By Jackie Carroll
South Africa’s current economic climate has made the job-hunting process more competitive than ever before. According to the South African Graduate Employers Association (SAGEA), job seekers are up against 92 other people for every vacancy they apply for – a figure that is significantly higher than it was in previous years. As a result, a matric has become a minimum requirement for a multitude of jobs. Without one, applicants are unlikely to gain a foot in the door at all.
In the past, there were many sectors – mining, wholesale and retail, and services among them – that would employ people who didn’t have a National Senior Certificate, or its equivalent, in hand. There were simply enough unskilled jobs available for this filtering mechanism to be rendered unnecessary. In recent years, however, HR and recruitment policies have adapted to deal not only with the massive influx of unemployed youth, but also with the changing needs of a technologically advanced world.
Skilled workers are needed more now than ever before. And yet only two thirds of South African adults have the first point of entry: a matric.
What a matric means
A matric qualification doesn’t only demonstrate an individual’s familiarity with specific subjects. It also points to the acquisition of more intangible – but equally important – skills. If you have a matric, you’ve shown your ability to think critically and creatively, to solve problems, and to work under pressure. As a result, you’re more likely to be able to keep up with workplaces that are introducing new technology, shifting their working practices, and asking their employees to adapt and innovate.
A matric is also a necessary launchpad to future study and ongoing professional success. Without it, employees who have the potential to progress into increasingly skilled and technical positions find themselves hindered. The wide-angle view of this scenario is that, the more employees are unable to make headway in their careers, the more the companies they work for are similarly bound. A business is only as successful as the people it employs.
Of course, expanding this perspective once again points to the larger societal and macroeconomic benefits of having an educated and professional workforce. Like the businesses within them, nations with low levels of education are unlikely to grow and prosper economically.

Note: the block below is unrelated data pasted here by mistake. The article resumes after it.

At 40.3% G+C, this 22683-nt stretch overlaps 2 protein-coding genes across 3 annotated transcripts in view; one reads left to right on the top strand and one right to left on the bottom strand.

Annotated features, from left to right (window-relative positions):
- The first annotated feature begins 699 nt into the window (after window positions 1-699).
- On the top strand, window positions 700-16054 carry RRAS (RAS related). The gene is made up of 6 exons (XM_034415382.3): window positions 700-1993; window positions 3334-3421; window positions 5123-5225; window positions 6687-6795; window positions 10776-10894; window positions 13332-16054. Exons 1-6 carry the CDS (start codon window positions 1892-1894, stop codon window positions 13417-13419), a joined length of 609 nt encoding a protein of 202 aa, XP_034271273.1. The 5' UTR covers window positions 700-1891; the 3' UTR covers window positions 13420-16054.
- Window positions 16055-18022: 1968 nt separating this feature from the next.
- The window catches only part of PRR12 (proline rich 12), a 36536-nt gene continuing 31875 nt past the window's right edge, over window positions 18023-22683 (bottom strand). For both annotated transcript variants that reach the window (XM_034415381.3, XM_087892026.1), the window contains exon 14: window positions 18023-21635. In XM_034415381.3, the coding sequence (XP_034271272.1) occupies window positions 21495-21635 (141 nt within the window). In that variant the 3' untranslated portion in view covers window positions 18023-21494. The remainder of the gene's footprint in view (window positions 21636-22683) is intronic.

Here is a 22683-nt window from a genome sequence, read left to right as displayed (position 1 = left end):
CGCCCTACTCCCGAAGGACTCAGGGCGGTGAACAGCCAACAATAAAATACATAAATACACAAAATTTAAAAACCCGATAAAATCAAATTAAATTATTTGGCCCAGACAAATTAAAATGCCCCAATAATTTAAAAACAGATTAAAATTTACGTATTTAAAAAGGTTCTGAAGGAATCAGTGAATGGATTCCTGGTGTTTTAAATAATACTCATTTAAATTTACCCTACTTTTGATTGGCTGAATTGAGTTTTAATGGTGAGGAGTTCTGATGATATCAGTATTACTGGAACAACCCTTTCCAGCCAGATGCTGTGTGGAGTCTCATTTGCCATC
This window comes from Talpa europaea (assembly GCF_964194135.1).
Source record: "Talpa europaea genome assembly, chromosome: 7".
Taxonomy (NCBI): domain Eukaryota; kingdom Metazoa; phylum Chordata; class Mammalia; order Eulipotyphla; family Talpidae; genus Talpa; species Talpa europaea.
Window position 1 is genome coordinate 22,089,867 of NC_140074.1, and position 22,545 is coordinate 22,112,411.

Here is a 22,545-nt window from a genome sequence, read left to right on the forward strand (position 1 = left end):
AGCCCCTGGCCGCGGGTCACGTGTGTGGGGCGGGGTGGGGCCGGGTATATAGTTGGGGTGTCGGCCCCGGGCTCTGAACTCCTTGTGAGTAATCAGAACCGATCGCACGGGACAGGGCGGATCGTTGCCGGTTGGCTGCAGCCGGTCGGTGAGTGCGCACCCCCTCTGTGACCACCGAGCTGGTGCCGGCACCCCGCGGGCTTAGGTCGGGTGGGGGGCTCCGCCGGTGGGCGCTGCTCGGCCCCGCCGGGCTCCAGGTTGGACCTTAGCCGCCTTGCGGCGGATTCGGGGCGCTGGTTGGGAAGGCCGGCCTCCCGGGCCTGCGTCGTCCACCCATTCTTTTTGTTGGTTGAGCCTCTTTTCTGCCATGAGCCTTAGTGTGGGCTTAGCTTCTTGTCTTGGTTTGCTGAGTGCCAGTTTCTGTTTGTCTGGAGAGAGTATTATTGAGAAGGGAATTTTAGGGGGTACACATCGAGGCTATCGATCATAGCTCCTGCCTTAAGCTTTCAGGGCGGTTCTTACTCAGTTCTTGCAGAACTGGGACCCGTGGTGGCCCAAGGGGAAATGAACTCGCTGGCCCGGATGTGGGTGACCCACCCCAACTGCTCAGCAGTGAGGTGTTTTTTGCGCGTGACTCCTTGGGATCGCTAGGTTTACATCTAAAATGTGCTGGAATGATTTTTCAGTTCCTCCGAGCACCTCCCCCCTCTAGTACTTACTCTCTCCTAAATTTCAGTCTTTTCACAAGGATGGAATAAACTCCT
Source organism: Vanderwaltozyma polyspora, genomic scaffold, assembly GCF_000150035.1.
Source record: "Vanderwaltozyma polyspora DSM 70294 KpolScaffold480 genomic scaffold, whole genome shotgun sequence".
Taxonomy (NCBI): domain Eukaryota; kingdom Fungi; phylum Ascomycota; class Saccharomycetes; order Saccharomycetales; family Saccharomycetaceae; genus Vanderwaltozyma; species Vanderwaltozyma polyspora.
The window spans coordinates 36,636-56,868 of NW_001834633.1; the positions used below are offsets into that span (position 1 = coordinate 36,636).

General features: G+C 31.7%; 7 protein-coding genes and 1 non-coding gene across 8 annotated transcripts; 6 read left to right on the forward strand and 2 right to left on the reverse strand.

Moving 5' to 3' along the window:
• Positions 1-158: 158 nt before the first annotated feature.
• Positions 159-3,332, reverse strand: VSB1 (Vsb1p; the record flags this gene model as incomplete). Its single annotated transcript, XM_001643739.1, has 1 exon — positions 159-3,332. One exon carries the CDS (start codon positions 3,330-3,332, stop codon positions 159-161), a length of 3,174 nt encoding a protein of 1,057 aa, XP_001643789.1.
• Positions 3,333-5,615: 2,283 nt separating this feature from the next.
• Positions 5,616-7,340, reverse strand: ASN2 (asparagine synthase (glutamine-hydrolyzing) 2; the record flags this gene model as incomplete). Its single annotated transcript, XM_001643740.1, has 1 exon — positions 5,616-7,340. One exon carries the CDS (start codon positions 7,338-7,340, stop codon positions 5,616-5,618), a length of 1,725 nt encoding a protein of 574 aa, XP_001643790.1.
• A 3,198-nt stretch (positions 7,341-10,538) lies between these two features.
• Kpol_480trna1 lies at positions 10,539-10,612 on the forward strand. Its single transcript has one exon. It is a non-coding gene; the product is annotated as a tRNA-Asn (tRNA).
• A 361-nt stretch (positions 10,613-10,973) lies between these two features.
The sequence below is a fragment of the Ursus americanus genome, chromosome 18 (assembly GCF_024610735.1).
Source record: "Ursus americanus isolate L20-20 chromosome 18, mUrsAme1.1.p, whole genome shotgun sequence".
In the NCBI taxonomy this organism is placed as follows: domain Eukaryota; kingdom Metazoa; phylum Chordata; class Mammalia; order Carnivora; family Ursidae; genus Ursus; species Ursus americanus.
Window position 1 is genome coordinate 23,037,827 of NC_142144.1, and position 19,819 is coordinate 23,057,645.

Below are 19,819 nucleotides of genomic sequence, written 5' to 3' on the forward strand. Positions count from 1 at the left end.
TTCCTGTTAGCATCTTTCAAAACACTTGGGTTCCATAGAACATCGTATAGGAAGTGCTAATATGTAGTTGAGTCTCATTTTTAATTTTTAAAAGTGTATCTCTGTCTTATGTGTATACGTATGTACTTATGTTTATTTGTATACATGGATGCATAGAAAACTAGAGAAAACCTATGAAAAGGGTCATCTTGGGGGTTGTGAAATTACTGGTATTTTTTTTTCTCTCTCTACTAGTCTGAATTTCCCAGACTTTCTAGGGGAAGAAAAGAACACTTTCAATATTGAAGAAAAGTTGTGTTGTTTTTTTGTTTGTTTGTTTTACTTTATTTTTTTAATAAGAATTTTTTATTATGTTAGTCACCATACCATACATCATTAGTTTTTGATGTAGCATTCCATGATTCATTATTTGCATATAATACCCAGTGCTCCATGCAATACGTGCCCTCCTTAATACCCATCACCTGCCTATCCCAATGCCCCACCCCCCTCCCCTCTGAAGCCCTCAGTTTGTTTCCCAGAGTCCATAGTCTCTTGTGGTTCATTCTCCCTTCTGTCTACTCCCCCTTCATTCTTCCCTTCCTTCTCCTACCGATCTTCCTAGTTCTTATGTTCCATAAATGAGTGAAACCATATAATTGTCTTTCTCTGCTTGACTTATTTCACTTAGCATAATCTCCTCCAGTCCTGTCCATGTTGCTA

How employers can help
South Africa continues to bear the brunt of an education system that for decades failed the overwhelming majority of its population. Many men and women already employed still don’t have a matric, and therefore don’t qualify for any other educational and career opportunities they might be interested in pursuing.
Fortunately, corporate South Africa has stepped up to the plate, offering employees the chance to complete some or all of the subjects required to obtain their matric through third-party programmes, such as Matric Works.
The benefits of this approach are numerous. Employers are able to observe the potential inherent in their employees, and to advance the careers of those who show ability and ambition. There are also tangible benefits in terms of the B-BBEE Scorecard. Providing a matric qualification to employees counts as a bursary under the scorecard and comes with the attending points. And employees, in turn, are given the opportunity to rewrite their futures.
The more flexible programmes available – such as Matric Works – allow individuals to pursue the number of subjects at the correct level they require in order to obtain their matric. Matric Works’ content is also primarily available online (although is easily downloadable for offline use), allowing users to work independently and with the support of on-premises tutorials.
The result is a growing number of employees who are able to do the work required of them in the first instance, and to push themselves into every increasingly senior positions thereafter. In an economically fragile country, a matric qualification has the potential not only to transform the lives of ordinary South Africans, but the success of individual businesses and the country’s collective future, too.
- Jackie Carroll is the Managing Director and co-founder of Media Works, South Africa’s leading provider of adult education and training for over 23 years. Media Works forms part of the Optimi Group, and has developed the Matric Works programme for businesses.